The surprising reason why publishers are now hopping aboard the Apple iPad express

“Earlier this week, I asked what had changed in the standoff between Apple and magazine publishers, who want to sell subscriptions to iPad editions in the iTunes store but, until last week, weren’t prepared to accept Apple’s rules,” Jeff Bercovici blogs for Forbes. “Now I know.”

“It turns out that the publishers’ fear that Apple’s policies would deny them the consumer data they need to do business was unfounded,” Bercovici reports. “As often as not, to get the customer’s email’s name and email address, all you have to do is ask.”

Bercovici reports, “As things stand, if you buy a subscription to The New Yorker or Popular Science in the iTunes Store, you will get a little dialogue box asking if it’s all right if Apple shares some of your personal information with the publisher. Initially, publishers were worried, reasonably enough, that users would overwhelmingly say no. But they don’t. In fact, about 50 percent opt in.”

Full article here.

[Thanks to MacDailyNews Reader “Dow C.” for the heads up.]


  1. 100% of the websites I register on know my name and email address & I don’t see that as a problem.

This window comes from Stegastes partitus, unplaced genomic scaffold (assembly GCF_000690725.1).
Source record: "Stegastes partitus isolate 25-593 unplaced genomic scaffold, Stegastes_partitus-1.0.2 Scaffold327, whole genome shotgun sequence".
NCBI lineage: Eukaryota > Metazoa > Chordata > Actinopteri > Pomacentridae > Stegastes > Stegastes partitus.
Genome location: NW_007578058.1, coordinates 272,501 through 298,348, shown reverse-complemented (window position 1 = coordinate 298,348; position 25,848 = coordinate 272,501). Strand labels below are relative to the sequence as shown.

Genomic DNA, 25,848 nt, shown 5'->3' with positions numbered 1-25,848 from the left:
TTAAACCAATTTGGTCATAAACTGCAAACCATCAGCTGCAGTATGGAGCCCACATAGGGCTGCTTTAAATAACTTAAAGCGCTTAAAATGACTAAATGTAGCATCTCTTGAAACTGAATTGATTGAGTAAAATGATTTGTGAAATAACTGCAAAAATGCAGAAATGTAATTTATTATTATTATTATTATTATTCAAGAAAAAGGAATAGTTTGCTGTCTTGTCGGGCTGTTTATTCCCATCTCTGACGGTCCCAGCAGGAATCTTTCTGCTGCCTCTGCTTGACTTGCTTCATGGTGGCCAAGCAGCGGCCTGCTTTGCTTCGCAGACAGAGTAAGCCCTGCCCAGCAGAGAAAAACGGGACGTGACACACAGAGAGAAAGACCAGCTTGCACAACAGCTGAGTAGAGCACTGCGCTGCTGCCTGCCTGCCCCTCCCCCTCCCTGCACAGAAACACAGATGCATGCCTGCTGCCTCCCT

If I did consider it a problem, I would use a disposable email address.

    1. Disposable, OK, if you are allowed to enter a “disposable”/filterable e-mail address. Most likely iTunes users have given Apple a more serious one.

      1. Most “serious” email servers have a junk filter. After you receive the first email from them, add them to the junk filter. Most advertising type emails include an opt-out feature in the small print at the bottom. After you receive the first email then opt-out.

  2. As long as the option to opt-out remains, I guess everyone is happy… I remember filling out the little cards that came in magazines that ask about you hobbies/interest…. then came the catalogs… lots of catalogs. All this happened before the internet, but I guess it’s about the same thing. The Magazine sold my address and my hobby/interest to parties that filled my mailbox with wanted and unwanted mail… It didn’t seem so bad back in the day, but the internet has changed everything, for good or bad.

    1. Amazingly enough, back then, all those mailing lists had your PHYSICAL home address (i.e. they knew where you live!). At least an e-mail address is not exactly directly tied to a specific physical address.

  3. ” I remember filling out the little cards that came in magazines that ask about you hobbies/interest….”

    So thaaaat’s why I’m getting Victoria’s Secret catalogues…

  4. Do the publishers get the e-mail Apple has on file, or can you give them another e-mail.

    I have my own domain and my hosting service provides e-mail alias. I create an new address for every business I deal with, e.g. Get obnoxious e-mailing to junk to me, and your special e-mail address goes away and I never hear from you again.